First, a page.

Quebec's largest school board is lifting its ban on peanuts and other anaphylaxis-inducing foods, saying restrictions on student lunches create a false sense of security.
The shift in philosophy by the Commission scolaire de Montréal (CSDM) puts more emphasis on education, proper hand washing and awareness by students with allergies, their classmates and staff who are trained to respond to emergency situations.
A memo posted this week on the board's website said all of its 113,000 students across 191 schools can bring the foods they want for recess or lunch, including peanuts and other possible allergens.
"No food item shall be subject to a ban or may be confiscated by school personnel," it reads. "Parents are encouraged to help make the school a safe place by staying alert and trying not to put foods that cause severe allergies in their child's lunches."
Spokesperson Alain Perron said that "policing" certain foods creates "a false sense of security to school staff, children and parents," implying that allergenic foods can never be fully avoided.
"Removing all traces of allergens in school lunches is impossible in the context where allergies are so prevalent," Mr. Perron said in an interview.
Health Canada estimates that about 1,750,000 Canadians have a physician-diagnosed food allergy, about 5 per cent of the population. That number is higher, it says, for those who self-report an allergy to food.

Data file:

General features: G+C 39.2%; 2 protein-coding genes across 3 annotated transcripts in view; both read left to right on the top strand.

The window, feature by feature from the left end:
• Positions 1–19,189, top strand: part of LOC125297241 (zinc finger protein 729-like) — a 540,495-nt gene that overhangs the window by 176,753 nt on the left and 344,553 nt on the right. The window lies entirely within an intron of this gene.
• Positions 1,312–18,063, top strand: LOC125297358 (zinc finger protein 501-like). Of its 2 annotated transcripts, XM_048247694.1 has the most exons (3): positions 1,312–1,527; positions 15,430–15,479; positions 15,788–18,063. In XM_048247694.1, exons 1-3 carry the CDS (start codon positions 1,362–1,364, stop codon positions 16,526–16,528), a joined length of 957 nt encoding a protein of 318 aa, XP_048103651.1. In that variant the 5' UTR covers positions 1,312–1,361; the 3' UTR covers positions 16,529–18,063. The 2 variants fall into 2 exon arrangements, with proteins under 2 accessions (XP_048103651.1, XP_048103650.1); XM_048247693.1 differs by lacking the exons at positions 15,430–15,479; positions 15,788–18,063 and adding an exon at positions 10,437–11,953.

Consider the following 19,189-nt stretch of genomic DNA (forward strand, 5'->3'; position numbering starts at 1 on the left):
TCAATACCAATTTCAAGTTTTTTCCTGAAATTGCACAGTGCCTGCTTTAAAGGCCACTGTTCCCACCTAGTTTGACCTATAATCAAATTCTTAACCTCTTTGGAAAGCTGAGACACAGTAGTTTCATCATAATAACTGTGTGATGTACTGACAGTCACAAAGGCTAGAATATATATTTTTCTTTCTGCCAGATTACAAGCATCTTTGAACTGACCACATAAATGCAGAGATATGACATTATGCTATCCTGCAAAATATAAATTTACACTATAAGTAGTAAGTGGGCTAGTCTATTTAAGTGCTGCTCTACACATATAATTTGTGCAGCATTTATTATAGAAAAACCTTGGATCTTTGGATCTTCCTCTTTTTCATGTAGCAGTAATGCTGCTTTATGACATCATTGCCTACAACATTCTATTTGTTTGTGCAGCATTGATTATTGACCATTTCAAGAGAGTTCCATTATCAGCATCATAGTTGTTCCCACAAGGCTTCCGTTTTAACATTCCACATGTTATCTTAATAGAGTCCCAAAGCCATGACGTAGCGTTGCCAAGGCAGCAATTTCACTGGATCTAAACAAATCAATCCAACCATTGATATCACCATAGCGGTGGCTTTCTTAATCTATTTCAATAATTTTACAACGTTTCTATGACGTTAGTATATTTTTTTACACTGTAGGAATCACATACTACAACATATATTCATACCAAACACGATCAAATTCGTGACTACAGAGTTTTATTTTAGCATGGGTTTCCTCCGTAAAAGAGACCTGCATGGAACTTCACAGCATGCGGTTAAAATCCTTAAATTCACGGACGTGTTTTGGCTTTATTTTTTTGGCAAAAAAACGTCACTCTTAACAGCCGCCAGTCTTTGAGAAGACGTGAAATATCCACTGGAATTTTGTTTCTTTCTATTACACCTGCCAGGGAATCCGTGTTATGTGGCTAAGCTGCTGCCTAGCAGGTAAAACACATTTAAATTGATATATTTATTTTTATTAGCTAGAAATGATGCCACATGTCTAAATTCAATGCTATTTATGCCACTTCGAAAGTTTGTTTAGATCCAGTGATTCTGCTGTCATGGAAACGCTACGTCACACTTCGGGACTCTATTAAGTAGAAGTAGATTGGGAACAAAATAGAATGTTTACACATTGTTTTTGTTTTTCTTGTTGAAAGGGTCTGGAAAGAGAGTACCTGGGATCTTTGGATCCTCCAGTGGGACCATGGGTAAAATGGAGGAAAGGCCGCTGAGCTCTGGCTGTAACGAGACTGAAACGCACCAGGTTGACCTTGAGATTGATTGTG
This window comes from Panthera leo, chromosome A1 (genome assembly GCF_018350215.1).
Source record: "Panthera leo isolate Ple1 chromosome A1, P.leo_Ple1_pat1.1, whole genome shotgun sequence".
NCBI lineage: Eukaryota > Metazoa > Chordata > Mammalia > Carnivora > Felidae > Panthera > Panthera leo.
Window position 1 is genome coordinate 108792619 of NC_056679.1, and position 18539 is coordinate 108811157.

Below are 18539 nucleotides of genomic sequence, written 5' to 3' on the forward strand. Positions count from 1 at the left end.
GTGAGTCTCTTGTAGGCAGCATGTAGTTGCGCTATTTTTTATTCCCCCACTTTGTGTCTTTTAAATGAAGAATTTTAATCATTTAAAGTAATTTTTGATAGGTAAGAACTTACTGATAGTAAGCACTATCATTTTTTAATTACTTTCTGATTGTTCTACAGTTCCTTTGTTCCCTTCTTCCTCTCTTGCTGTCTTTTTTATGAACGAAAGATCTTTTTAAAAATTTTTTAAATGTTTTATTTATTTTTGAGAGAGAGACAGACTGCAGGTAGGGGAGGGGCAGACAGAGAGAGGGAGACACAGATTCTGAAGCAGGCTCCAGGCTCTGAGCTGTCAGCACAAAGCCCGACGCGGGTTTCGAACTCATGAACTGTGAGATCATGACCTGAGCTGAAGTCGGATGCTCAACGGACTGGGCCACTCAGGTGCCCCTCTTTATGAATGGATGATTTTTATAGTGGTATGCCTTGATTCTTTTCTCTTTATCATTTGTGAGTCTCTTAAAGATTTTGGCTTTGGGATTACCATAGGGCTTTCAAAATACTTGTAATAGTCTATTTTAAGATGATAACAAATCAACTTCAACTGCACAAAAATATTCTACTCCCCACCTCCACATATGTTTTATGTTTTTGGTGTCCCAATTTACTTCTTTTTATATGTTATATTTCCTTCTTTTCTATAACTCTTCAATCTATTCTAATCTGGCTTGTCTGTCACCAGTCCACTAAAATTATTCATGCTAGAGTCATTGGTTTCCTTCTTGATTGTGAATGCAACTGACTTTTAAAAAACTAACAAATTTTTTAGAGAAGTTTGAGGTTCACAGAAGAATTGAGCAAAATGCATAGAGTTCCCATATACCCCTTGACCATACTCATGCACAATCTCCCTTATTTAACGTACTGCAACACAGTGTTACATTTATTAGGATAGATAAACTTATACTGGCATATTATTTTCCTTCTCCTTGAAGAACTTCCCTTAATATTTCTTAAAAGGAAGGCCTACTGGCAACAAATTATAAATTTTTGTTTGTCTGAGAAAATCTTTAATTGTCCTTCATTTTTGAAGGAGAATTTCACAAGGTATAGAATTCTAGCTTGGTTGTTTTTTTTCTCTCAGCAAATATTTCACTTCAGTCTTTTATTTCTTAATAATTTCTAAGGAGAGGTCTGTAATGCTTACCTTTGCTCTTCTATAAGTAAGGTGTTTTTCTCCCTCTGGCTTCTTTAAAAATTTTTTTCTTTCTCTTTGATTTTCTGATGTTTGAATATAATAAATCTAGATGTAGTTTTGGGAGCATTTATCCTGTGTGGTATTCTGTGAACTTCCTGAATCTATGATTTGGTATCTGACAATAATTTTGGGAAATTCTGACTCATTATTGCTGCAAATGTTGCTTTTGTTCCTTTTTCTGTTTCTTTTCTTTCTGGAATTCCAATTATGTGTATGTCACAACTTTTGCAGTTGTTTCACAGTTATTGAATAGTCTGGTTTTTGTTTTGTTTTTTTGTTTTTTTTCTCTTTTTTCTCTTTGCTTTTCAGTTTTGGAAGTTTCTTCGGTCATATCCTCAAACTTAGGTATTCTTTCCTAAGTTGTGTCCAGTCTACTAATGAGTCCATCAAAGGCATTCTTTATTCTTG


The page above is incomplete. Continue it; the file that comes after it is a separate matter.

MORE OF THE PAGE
Food Allergy Canada is a national group that "advocates for the needs of people living with food allergies and the risk of anaphylaxis." Executive director Laurie Harada thinks the move by CSDM has more to do with "making a statement" rather than laying out a "comprehensive policy."
"It's all about context. It's different if you're talking 5-year-olds versus 15-year-olds. When you have little kids, it's a bit of a different story," Ms. Harada said. "Some kids have wound up in the emergency room. It's not just a sniffle or a sneeze, it needs to be taken seriously."
The Globe and Mail asked CSDM for information on what went into its decision-making process, but the question was not answered directly.
As classes wind down for the year, the memo sent by CSDM has sparked outrage among some parents.
"This is so, so stupid, we are talking little kids here," said Celine Meyer, who has a son in Grade 2 who is allergic to peanuts. "It's more than just about educating my kid, there are still risks and I am not the only parent who thinks this."
Montreal-area mother Carla Da Silva says her son Christian Di Criscio has severe allergies to wheat, dairy, eggs, nuts and shellfish.
The nine-year-old recently had to be injected with epinephrine and rushed to the hospital after coming into contact with bread at a restaurant.
As a parent with a child whose school is unaffected by the change, Ms. Da Silva says she would have concerns if her son's school board implemented a similar bring-whatever-you want policy.
"Some parents feel that the idea of limiting certain allergens can give a false sense of security … feelings are mixed as to whether this is a valid approach," she said.
Ms. Da Silva knows there is always a risk that her son will come into contact with food he is allergic to. She questions the approach that extra hand washing can help.
"There are 700 children in my child's school," she said, doubting that all students will wash their hands appropriately.
Ms. Da Silva also has concerns around lunch monitoring, thinking it's unrealistic that those staff members on lunch duty can watch all students all of the time. She's also calling on the provincial and federal governments to get involved.
"I would want them to let families know what measures to put in place to reduce the risk to the children," Ms. Da Silva said.